Agency & Partnerships

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Agency & Partnerships

Question 1

Agent may refer to one who acts for, or in the place of, another, by authority from him; one entrusted with the business of another. Agent (law), in commercial law, is a person who is authorized to act on behalf of another (called the principal) to create a legal relationship with a third party A person who performs a task under another's authority. Agents and servants are usually, but not necessarily, tied by a contract of employment to the person for whom they perform that task. (Kleinberger,45) Some labour legislation includes penal sanctions to enforce compliance with its provisions. As regards criminal liability, not all employees may be deemed to be agents and servants: only those employees who, by virtue of their senior management function, possess effective powers to ensure that there is no penal breach of labour law are regarded as the employer's agents and servants. Such employees are management personnel carrying responsibility for the implementation of labour legislation within the enterprise.

Question 2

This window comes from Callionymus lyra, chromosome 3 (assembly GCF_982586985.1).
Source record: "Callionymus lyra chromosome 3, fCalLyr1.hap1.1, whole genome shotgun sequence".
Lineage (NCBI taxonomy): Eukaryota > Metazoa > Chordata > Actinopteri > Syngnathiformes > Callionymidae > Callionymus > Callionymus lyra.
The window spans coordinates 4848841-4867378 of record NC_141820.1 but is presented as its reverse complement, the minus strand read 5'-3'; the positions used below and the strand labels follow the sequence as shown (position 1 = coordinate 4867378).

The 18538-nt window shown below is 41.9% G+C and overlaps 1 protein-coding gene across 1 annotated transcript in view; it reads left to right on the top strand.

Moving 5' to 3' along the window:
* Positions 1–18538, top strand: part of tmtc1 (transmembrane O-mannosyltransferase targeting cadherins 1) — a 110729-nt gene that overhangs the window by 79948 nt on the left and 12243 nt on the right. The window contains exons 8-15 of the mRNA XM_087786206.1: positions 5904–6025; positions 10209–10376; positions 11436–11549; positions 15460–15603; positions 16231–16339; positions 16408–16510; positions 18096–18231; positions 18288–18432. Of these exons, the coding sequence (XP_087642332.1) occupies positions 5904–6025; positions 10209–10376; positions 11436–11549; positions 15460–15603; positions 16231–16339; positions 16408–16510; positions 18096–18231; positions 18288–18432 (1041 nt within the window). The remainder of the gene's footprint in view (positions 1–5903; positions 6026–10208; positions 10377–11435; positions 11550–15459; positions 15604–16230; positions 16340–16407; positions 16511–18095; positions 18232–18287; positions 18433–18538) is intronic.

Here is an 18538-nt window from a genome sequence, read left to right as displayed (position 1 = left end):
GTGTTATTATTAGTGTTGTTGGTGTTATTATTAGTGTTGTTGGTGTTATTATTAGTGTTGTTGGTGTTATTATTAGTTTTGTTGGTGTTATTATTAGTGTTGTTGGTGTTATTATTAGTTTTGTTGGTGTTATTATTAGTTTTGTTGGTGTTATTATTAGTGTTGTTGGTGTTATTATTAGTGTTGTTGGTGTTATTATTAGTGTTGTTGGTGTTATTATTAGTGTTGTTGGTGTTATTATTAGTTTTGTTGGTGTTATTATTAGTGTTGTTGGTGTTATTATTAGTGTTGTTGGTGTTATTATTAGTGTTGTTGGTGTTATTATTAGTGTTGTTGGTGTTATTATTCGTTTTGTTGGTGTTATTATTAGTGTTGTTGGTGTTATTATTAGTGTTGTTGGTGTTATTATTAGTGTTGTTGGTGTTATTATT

The common-law doctrine of respondeat superior was established in seventeenth-century England to define the legal liability of an employer for the actions of an employee. The doctrine was adopted in the United States and has been a fixture of agency law. It offers a better opportunity to really party to damages, because under respondeat superior the employer is liable for injuries caused by an employee working within the framework of his employment. The legal relationship between an employer and an employee is called agency. The employer is called the principal when engaging someone to act for him. The person who does the work for the employer is called the agent. The theory behind respondeat superior is that the principal controls the agent's behavior and must then assume some responsibility for the agent's actions. An employee is an agent for her employer to the extent that the employee is authorized to act for the employer and is partially entrusted with the employer's business. The employer controls, or has a right to control, the time, place, and method of doing work. When the facts show that an employer-employee (principal-agent) relationship exists, the employer can be held responsible for the injuries caused by the employee in the course of employment. In general, employee conduct that bears some relationship to the work will usually be considered within the scope of employment. (Harger,132) The question whether an employee was acting within the scope of employment at the time of the event depends on the particular facts of the case. The court may consider the employee's job description or assigned duties, time, place and purpose of the employee's act, the extent to which the employee's actions conformed to what he had been hired to do, and whether such an event could have been reasonably expected. The crucial question in a respondeat superior claim is whether the employee was acting within the scope of employment: Was the employee involved in some activity related to the job? In 1991 the Supreme Court of ...
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